They noted that there are many tools within the cultural heritage domain designed for interoperability, scalability, preservation and access in mind, yet these are still developing and improving. Finally, we discussed what the possible gaps of the draft report, and issues such as  the authenticity of email collections were raised, as well as a general interest in the differing workflows between institutions. Ultimately, I had a great time at The National Archives for the Email Preservation: How Hard Can it Be? Briefing Day – I learnt a lot about the various challenges of email preservation, and am looking forward to seeing further developments and solutions in the near future.

Study day of Ge’ez manuscripts of Ethiopia and Eritrea

Recent months have brought an unprecedented interest in Ge’ez manuscripts of Ethiopia and Eritrea – a development that we welcome at the Bodleian. Study of this material has reached a new level, with further palaeographical and codicological knowledge, as well as a growing appreciation of art history. Studying, displaying, and digitising a variety of our little-known codices and scrolls with modern means help us better understand and disseminate our findings to new audiences.
With this in mind, on Saturday, the 17th of June we welcomed a small group of Ethiopians and Eritreans at the Bodleian to view a selection of Ge’ez manuscripts of Ethiopia and Eritrea. The material, which was studied and discussed with great excitement, included a magic scroll with miniatures of angels and demons, an illuminated seventeenth-century prayer book, fragments of a medieval gospel with evangelists’ portraits, a hagiographic work with copious illustrations to the text, an important textual variant of the Book of Enoch and the epic work Kebra Nagast (Glory of the Kings).
The experience of the day was that of beautiful exchange of ideas, as well as building bridges within and between communities. We look forward to future developments!

Engaged in discussion from left to right: Dereje Debella, Judith McKenzie, Girma Getahun, Yemane Asfedai, Gillian Evison, Madeline Slaven and Rahel Fronda. Photo credit: Mai Musié.

Studying a magic scroll, from left to right: Yemane Asfedai, Girma Getahun, Dereje Debella, Madeline Slaven and Rahel Fronda. Photo credit: Gillian Evison.

Studying a textual variant of the Ethiopian Book of Enoch, from left to right: Rahel Fronda, Dereje Debella, Girma Getahun, Yemane Asfedai, Gillian Evison and Madeline Slaven. Photo credit: Miranda Williams.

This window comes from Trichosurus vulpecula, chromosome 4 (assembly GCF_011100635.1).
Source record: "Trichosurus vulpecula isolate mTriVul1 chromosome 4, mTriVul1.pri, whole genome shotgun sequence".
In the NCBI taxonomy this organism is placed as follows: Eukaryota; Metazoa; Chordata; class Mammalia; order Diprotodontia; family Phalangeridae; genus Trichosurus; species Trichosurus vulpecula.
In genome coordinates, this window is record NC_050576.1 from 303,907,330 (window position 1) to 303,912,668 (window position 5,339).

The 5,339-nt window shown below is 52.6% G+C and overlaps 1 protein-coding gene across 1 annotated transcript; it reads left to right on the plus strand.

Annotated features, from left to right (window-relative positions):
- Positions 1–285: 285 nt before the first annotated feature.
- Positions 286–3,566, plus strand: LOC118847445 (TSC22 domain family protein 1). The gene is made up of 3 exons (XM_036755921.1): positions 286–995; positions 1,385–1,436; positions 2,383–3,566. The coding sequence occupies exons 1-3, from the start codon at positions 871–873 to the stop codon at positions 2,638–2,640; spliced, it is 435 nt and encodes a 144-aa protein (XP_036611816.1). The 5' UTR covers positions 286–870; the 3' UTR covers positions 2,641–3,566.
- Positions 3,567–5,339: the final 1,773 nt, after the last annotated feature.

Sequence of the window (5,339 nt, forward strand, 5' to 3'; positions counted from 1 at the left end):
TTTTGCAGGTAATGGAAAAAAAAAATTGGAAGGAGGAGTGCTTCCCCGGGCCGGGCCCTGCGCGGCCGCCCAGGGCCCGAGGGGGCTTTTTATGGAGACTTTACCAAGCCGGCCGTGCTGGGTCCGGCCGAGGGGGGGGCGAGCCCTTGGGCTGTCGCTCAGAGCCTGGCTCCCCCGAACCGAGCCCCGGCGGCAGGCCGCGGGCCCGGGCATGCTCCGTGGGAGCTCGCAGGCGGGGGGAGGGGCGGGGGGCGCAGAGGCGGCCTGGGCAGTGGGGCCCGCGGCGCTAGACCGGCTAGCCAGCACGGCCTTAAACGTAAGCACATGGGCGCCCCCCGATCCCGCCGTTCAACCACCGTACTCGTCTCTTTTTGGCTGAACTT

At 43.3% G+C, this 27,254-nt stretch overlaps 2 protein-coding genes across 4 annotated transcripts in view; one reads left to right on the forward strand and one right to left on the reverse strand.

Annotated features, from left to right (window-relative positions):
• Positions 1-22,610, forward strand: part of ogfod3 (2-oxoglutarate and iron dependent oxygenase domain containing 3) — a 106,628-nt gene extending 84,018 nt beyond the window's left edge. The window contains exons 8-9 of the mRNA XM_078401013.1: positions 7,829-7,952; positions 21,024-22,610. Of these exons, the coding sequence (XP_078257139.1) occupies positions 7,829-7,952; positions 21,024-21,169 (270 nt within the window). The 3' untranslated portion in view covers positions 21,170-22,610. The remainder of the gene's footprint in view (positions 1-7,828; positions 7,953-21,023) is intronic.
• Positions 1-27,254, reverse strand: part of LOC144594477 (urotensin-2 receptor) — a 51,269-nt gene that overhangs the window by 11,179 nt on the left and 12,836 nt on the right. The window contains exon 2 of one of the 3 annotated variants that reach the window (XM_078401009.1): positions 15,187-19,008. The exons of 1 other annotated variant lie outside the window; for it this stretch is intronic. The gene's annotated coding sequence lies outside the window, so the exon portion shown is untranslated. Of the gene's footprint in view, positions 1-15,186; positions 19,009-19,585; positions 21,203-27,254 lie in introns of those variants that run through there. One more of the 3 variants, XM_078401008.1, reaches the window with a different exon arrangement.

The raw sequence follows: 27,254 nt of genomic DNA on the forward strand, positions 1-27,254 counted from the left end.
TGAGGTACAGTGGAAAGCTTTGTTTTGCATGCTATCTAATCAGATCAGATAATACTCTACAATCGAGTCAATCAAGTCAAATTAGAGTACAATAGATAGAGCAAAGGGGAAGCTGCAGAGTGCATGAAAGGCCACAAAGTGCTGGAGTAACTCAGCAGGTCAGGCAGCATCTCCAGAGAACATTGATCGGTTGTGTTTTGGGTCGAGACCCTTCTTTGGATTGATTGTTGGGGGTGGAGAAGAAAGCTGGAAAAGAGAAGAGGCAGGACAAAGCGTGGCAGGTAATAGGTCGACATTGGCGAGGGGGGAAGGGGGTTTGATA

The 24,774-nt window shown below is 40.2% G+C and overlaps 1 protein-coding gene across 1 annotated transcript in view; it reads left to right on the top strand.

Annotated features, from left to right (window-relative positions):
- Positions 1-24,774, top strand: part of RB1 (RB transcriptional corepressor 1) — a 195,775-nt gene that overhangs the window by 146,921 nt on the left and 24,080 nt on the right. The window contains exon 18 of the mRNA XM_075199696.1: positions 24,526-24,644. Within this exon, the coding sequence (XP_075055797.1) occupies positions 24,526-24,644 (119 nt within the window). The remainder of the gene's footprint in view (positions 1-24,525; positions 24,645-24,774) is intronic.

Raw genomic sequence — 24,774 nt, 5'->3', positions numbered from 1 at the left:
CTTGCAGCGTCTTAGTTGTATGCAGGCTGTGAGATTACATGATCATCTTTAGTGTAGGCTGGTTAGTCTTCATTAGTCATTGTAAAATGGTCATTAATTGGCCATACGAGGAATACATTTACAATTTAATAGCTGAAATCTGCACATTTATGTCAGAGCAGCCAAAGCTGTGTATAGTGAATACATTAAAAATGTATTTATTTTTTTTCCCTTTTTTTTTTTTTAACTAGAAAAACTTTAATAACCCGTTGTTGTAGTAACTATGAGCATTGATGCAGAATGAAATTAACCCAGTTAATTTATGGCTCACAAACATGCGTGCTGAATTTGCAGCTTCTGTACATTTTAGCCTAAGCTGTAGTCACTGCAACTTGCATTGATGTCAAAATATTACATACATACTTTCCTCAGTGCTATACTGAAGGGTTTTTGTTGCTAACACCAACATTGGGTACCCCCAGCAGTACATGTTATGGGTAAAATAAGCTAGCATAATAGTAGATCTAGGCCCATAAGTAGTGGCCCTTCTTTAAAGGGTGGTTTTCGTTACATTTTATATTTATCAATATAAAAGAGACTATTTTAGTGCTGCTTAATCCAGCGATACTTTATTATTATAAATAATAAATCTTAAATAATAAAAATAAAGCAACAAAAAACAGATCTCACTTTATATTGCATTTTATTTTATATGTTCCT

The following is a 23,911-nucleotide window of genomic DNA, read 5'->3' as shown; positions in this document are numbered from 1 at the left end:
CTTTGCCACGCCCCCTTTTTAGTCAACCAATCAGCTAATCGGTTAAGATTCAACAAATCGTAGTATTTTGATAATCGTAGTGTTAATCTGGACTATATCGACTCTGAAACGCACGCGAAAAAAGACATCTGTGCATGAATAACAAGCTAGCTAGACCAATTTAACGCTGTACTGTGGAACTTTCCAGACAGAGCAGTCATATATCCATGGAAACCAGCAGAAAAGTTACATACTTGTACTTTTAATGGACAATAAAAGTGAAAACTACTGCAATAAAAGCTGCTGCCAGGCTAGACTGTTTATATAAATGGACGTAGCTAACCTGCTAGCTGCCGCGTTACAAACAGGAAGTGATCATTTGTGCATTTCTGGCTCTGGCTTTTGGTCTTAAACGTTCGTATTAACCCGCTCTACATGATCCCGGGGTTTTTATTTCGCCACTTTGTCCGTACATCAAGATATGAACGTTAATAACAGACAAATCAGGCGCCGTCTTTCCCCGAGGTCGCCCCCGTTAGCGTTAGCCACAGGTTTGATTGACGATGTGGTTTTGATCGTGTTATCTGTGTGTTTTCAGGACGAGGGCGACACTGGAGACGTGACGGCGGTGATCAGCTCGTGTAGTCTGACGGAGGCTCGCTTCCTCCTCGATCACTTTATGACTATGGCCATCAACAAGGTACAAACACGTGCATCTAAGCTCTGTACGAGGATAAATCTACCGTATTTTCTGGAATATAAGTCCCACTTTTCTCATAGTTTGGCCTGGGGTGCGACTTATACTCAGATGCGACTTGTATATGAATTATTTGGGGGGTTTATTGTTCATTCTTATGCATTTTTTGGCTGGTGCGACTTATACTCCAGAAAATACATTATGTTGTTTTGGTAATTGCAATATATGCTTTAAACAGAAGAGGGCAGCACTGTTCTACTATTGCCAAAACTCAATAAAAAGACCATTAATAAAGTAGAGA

#WAWeek2017 – Researchers, practitioners and their use of the archived web

This year, the world of web archiving  saw a premiere: not only were the biennial RESAW conference and the IIPC conference, established in 2016, held jointly for the first time, but they also formed part of a whole week of workshops, talks and public events around web archives – Web Archiving Week 2017 (or #WAWeek2017 for the social medially inclined).

After previous conferences Reykjavik (2016) and Arhus (RESAW 2015), the big 2017 event was held in London, 14-16 June 2017, organised jointly by the School of Advanced Studies of the University of London, the IIPC and the British Library.
The programme was packed full of an eclectic variety of presentations and discussions, with topics ranging from the theory and practice of curating web archive collections or capturing whole national web domains, via technical topics such as preservation strategies, software architecture and data management, to the development of methodologies and tools for using web archives based research and case studies of their application.

Even in digital times, who doesn’t like a conference pack? Of course, the full programme is also available online. (…but which version will be easier to archive?)

Continue reading

Researchers,practitioners and their use of the archived web. IIPC Web Archiving Conference 15th June 2017

From the 14th – 16th of June researchers and practitioners from a global community came together for a series of talks, presentations and workshops on the subject of Web Archiving at the IIPC Web Archiving Conference. This event coincided with Web Archiving Week 2017, a week long event running from 12th – 16th June hosted by the British Library and the School of Advance Study

I was lucky enough to attend the conference  on the 15th June with a fellow trainee digital archivist and listen to some thoughtful, engaging and challenging talks.

The day started with a plenary in which John Sheridan, Digital Director of the National Archives, spoke about the work of the National Archives and the challenges and approaches to Web Archiving they have taken. The National Archives is principally the archive of the government, it allows us to see what the state saw through the state’s eyes. Archiving government websites is a crucial part of this record keeping as we move further into the digital age where records are increasingly born-digital. A number of points were made which highlighted the motivations behind web archiving at the National Archives.

  • They care about the records that government are publishing and their primary function is to preserve the records
  • Accountability for government services online or information they publish
  • Capturing both the context and content

By preserving what the government publishes online it can be held accountable, accountability is one aspect that demonstrates the inherent value of archiving the web. You can find a great blog post on accountability and digital services by Richard Pope in this link.  http://blog.memespring.co.uk/2016/11/23/oscon-2016/